The storm meant that casinos were forced to close their doors for the very first time since 2002, the year when gambling licenses were initially handed out.
Early estimates from industry expert Grant Govertsen suggests that the shutdown during this period – which lasted approximately 48 hours – will have cost the region’s casinos as much as 1.5 billion patacas (approximately $186m) in lost revenues.
Wider Economic Causes
This period of inclement weather, however, is not the only thing that has hampered Macau’s growth in recent months.
A continually weakening yuan, the continued slow down of China’s economy, and numerous trade issues with the United States, have all combined, resulting in the region struggling to reach the economic heights of years gone by.
Positive Broader Picture For Casino Revenue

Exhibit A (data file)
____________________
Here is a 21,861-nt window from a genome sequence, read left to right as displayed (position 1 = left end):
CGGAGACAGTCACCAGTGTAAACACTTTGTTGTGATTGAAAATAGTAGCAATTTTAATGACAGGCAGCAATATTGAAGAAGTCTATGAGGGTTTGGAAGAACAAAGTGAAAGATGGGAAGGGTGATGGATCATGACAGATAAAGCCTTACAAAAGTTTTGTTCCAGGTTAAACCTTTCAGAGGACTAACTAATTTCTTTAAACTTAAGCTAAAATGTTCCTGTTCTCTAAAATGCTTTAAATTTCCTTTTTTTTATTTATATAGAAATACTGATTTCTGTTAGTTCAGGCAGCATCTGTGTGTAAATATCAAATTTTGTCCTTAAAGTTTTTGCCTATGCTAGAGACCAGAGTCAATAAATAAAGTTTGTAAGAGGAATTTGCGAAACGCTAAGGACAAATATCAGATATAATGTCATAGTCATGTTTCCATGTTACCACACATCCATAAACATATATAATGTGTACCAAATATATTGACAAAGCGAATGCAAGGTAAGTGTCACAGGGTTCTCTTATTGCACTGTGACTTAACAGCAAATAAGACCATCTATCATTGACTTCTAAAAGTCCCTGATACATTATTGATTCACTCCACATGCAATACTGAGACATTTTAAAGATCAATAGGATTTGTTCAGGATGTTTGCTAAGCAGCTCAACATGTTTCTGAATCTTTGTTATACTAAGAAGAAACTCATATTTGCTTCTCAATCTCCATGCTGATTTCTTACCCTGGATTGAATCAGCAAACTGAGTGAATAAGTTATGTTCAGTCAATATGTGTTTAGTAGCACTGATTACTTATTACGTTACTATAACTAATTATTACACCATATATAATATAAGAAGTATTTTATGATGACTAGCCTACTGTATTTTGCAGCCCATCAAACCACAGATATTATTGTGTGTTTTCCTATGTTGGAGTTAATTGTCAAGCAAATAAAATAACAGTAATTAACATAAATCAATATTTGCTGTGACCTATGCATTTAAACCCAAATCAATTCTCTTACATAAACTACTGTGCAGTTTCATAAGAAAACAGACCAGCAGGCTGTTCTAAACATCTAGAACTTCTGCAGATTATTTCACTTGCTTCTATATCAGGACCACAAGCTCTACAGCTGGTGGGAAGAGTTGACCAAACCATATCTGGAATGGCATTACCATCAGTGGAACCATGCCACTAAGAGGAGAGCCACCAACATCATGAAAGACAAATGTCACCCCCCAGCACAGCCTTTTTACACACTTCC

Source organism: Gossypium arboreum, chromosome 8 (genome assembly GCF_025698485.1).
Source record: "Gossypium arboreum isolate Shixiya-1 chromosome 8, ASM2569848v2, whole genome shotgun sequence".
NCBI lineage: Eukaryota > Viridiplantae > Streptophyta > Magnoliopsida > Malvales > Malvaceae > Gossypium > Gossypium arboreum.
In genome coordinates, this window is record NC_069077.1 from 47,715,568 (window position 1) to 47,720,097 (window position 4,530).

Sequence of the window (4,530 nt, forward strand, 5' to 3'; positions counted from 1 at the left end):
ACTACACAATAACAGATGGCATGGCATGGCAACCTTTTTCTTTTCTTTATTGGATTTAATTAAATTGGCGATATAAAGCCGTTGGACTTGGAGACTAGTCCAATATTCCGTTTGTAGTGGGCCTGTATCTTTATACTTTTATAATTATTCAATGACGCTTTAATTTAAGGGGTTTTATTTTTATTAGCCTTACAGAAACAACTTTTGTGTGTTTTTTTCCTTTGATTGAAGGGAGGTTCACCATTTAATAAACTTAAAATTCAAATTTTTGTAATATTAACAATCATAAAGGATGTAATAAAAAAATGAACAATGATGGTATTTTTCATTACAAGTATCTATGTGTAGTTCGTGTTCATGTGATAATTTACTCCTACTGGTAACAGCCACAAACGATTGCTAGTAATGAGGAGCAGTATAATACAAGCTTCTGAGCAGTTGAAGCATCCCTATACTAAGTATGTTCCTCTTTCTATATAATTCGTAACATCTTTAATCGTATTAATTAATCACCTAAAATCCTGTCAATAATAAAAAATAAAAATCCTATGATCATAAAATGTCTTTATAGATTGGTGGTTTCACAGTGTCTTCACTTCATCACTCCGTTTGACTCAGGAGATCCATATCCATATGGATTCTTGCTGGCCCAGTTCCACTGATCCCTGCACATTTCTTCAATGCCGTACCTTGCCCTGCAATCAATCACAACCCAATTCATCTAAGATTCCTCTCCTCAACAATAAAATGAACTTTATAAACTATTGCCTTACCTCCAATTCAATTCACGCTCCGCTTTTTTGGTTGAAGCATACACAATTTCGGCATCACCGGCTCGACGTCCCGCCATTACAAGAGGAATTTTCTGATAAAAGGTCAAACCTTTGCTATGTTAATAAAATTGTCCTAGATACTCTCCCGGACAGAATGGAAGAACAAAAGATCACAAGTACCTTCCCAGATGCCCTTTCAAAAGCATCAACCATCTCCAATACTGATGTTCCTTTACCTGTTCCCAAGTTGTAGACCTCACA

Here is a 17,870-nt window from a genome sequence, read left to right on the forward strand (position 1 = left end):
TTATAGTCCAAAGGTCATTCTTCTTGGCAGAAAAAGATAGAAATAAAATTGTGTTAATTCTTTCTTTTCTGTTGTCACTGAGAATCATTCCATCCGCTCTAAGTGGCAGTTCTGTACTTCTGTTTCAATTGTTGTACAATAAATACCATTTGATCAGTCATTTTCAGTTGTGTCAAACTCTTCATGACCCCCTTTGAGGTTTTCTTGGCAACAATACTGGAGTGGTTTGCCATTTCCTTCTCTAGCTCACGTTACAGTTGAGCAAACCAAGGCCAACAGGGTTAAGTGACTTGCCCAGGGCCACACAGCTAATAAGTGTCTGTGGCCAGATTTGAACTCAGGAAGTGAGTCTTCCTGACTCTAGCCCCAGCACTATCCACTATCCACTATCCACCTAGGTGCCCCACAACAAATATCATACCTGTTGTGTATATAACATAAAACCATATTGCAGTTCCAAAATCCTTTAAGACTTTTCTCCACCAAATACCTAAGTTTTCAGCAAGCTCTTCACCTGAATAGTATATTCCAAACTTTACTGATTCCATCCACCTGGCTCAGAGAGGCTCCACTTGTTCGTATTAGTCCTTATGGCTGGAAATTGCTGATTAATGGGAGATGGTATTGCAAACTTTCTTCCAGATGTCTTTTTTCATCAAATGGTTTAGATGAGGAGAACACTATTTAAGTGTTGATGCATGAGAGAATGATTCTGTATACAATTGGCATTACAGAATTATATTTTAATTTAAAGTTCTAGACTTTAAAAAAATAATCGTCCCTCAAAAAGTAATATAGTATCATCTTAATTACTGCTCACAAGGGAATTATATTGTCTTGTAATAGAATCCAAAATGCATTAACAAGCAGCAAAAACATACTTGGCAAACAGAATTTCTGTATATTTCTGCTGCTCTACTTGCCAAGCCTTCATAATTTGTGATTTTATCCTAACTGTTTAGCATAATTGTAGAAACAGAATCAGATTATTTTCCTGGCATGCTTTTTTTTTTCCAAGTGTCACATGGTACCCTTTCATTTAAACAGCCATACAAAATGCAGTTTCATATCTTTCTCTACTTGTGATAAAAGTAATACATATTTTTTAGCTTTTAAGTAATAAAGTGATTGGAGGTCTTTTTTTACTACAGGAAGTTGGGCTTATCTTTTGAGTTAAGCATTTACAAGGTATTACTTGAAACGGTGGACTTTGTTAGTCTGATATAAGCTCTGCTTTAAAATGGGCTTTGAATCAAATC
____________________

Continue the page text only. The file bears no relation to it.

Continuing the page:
Of course, to say that Macau’s casinos are underperforming only reveals part of the picture. Gaming revenues in September still rose by 2.8%, although it should be noted that this is the weakest level of growth since 2016.
Also, the casinos are hopeful that Golden Week – the longest annual period of vacation for nearly all Japanese and Chinese workers – will help to revive Macau’s gambling fortunes.
Each year people descend upon the region to spend their cash in the hopes of returning home financially victorious.
However, industry experts seem split on whether or not Golden Week will bring in additional revenue, or be yet another disappointment. While hotel bookings have not been as high as in previous years, some people are suggesting that huge numbers of people could come to Macau in the hopes of supplementing their wages, given the poor performance of China’s economy of late.
Margaret Huang, Bloomberg Intelligence analyst, said: “Positive drivers for Macau’s Golden Week include the fact that Macau has a great appeal given that it has better connectivity, ease of access, and weather conditions are now milder than they were in September.” She added: “Macau’s gaming revenue for all of October could surpass 28 billion patacas (S$4.8 billion) for the first time since 2014.“